The Middle Class Opposes. Increased international trade can contribute to economic growth, but the way trade rules are formulated in agreements like this means that the benefits of trade are distributed unevenly, ultimately undermining the middle class and aspiring middle class in both the U.S. and the nations it trades with. A central problem is that the Peru trade agreement empowers businesses and investment capital to cross international borders more easily, providing a decisive advantage over working people who are not so internationally mobile and whose rights are not equally well protected in all of the nations covered by the agreement. This imbalance of power creates incentives to move U.S. jobs overseas and puts downward pressure on the wages of American workers as they are placed in more direct competition with poorly-paid, disempowered Peruvian workers.
I'm glad to see that my presidential candidate, John Edwards, is once again taking the right position and leading on an issue where the other major Democratic presidential candidates are either taking the wrong position, or failing to lead. Edwards has been outspoken and clear on his position on this and just about every other issue. This reminds me of a quote from Harry Truman:
There is not a single, solitary man or woman in the United States today who can't find out in two minutes where I stand on the important matters like foreign policy, labor, agriculture, social security, housing, high prices, and all the other problems we as a nation have to face.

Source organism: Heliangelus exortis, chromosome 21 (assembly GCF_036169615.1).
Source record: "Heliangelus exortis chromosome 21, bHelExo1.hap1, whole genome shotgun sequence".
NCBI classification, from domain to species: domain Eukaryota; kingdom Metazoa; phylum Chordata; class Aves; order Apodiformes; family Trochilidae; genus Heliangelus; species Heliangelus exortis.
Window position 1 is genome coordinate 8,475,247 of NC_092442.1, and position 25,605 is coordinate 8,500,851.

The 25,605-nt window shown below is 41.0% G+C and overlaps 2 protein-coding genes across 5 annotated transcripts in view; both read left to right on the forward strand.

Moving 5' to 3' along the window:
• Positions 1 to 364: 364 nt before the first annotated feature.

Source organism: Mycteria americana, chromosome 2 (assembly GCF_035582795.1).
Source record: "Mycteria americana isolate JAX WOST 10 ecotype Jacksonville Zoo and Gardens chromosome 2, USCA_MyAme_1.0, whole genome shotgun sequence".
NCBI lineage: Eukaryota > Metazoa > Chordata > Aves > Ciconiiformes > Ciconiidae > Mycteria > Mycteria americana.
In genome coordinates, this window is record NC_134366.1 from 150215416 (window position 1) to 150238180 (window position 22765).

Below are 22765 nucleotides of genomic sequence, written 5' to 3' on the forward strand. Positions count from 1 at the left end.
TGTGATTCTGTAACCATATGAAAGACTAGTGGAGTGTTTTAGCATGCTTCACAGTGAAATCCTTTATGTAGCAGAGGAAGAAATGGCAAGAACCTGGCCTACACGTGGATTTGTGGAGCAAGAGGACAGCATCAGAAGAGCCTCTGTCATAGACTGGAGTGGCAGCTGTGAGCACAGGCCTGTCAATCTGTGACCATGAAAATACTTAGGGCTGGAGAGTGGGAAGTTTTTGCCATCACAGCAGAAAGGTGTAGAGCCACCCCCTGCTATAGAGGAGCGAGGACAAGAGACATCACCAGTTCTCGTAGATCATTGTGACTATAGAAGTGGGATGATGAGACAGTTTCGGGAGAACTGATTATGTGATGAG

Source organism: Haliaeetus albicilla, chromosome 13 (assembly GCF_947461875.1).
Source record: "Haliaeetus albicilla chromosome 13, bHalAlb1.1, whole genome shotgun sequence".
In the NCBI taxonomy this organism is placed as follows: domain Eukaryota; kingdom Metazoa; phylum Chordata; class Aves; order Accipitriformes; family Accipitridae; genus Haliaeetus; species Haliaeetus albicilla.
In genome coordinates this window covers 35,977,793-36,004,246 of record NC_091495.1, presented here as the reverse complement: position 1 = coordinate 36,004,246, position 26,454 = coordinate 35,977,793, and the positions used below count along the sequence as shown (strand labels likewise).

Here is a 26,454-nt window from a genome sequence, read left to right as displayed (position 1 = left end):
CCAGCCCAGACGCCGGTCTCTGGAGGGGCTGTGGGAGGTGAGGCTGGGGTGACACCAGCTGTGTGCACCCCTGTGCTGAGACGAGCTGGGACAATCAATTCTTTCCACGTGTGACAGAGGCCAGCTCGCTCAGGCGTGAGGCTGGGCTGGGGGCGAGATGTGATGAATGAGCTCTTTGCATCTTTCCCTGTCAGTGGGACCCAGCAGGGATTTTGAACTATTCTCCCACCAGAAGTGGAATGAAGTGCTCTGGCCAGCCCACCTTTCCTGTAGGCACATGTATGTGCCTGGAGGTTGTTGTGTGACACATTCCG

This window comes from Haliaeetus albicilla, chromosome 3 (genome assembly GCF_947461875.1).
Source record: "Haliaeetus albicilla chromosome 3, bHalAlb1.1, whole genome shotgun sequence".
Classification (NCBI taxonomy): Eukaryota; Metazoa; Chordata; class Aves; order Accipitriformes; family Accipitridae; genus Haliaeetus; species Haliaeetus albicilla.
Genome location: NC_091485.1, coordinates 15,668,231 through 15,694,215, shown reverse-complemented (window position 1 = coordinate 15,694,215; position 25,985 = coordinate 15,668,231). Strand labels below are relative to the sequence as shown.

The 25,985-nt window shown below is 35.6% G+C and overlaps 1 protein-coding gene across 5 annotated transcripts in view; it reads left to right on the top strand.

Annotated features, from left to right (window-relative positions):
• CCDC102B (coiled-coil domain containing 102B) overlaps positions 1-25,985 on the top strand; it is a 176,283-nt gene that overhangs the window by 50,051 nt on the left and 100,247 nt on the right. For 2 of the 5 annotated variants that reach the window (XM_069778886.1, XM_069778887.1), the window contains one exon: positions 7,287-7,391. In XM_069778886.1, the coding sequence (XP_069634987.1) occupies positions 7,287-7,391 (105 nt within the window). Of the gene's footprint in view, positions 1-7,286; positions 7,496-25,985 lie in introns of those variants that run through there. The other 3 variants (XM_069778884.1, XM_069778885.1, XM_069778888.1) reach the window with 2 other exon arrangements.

But there is not a single, solitary man or woman in the United States who has been able, within the last 2 months, to find out where the Republican candidate stands on these issues.
... except that where Harry Truman was talking about Republicans, we are now having a problem finding out where some of the Democratic candidates stand.
UPDATE I: THE HOUSE PASSED IT (From edgery)
Press Release by Secretary of State Condi Rice:
From: statelists@LISTS.STATE.GOV [mailto:statelists@LISTS.STATE.GOV]
Sent: Thursday, November 08, 2007 11:54 AM
Subject: House of Representatives Passage of the Peru Trade Promotion Agreement
House of Representatives Passage of the Peru Trade Promotion Agreement
Statement by Secretary Condoleezza Rice
House of Representatives Passage of the Peru Trade Promotion Agreement
November 8, 2007
I am very pleased by the House of Representatives' strong bipartisan approval of the Peru Trade Promotion Agreement. The Peru Trade Promotion Agreement's mutual benefits are clear. It benefits U.S. workers and farmers by giving our products the same treatment in Peru that Peru's exports enjoy in the United States. It helps Peru alleviate poverty by creating jobs and economic opportunities, sharing with the people of Peru the benefits of their democracy and open markets. Through the benefits of two-way trade, this agreement will reinforce the foundation of our deep and strong